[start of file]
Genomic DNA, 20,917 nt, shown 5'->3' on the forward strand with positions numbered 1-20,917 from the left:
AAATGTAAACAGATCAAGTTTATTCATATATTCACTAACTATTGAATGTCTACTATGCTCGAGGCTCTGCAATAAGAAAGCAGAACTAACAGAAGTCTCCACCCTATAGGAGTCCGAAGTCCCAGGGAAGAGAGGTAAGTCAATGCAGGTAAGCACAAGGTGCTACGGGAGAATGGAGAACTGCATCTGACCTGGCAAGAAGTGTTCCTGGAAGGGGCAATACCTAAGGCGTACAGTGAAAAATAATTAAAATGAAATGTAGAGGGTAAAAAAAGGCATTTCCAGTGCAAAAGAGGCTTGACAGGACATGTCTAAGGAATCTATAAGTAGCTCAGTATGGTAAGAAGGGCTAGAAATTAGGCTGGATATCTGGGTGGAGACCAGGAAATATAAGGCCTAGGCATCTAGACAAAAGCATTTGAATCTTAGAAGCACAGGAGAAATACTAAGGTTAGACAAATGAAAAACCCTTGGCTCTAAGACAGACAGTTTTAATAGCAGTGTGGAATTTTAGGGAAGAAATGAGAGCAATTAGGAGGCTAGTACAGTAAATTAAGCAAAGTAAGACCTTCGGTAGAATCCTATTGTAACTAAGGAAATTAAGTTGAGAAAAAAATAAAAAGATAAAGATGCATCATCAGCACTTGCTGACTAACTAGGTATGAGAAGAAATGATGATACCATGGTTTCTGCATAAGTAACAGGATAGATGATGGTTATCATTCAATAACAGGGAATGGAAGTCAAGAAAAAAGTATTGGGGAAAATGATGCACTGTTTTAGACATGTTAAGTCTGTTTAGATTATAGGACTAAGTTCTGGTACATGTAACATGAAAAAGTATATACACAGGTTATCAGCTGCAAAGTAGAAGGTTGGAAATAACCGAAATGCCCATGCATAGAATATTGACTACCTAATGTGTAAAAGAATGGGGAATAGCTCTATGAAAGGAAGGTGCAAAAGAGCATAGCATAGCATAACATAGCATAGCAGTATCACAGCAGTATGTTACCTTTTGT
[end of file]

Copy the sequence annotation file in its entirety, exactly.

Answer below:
Genomic DNA, 20,917 nt, shown 5'->3' on the forward strand with positions numbered 1-20,917 from the left:
AAATGTAAACAGATCAAGTTTATTCATATATTCACTAACTATTGAATGTCTACTATGCTCGAGGCTCTGCAATAAGAAAGCAGAACTAACAGAAGTCTCCACCCTATAGGAGTCCGAAGTCCCAGGGAAGAGAGGTAAGTCAATGCAGGTAAGCACAAGGTGCTACGGGAGAATGGAGAACTGCATCTGACCTGGCAAGAAGTGTTCCTGGAAGGGGCAATACCTAAGGCGTACAGTGAAAAATAATTAAAATGAAATGTAGAGGGTAAAAAAAGGCATTTCCAGTGCAAAAGAGGCTTGACAGGACATGTCTAAGGAATCTATAAGTAGCTCAGTATGGTAAGAAGGGCTAGAAATTAGGCTGGATATCTGGGTGGAGACCAGGAAATATAAGGCCTAGGCATCTAGACAAAAGCATTTGAATCTTAGAAGCACAGGAGAAATACTAAGGTTAGACAAATGAAAAACCCTTGGCTCTAAGACAGACAGTTTTAATAGCAGTGTGGAATTTTAGGGAAGAAATGAGAGCAATTAGGAGGCTAGTACAGTAAATTAAGCAAAGTAAGACCTTCGGTAGAATCCTATTGTAACTAAGGAAATTAAGTTGAGAAAAAAATAAAAAGATAAAGATGCATCATCAGCACTTGCTGACTAACTAGGTATGAGAAGAAATGATGATACCATGGTTTCTGCATAAGTAACAGGATAGATGATGGTTATCATTCAATAACAGGGAATGGAAGTCAAGAAAAAAGTATTGGGGAAAATGATGCACTGTTTTAGACATGTTAAGTCTGTTTAGATTATAGGACTAAGTTCTGGTACATGTAACATGAAAAAGTATATACACAGGTTATCAGCTGCAAAGTAGAAGGTTGGAAATAACCGAAATGCCCATGCATAGAATATTGACTACCTAATGTGTAAAAGAATGGGGAATAGCTCTATGAAAGGAAGGTGCAAAAGAGCATAGCATAGCATAACATAGCATAGCAGTATCACAGCAGTATGTTACCTTTTGT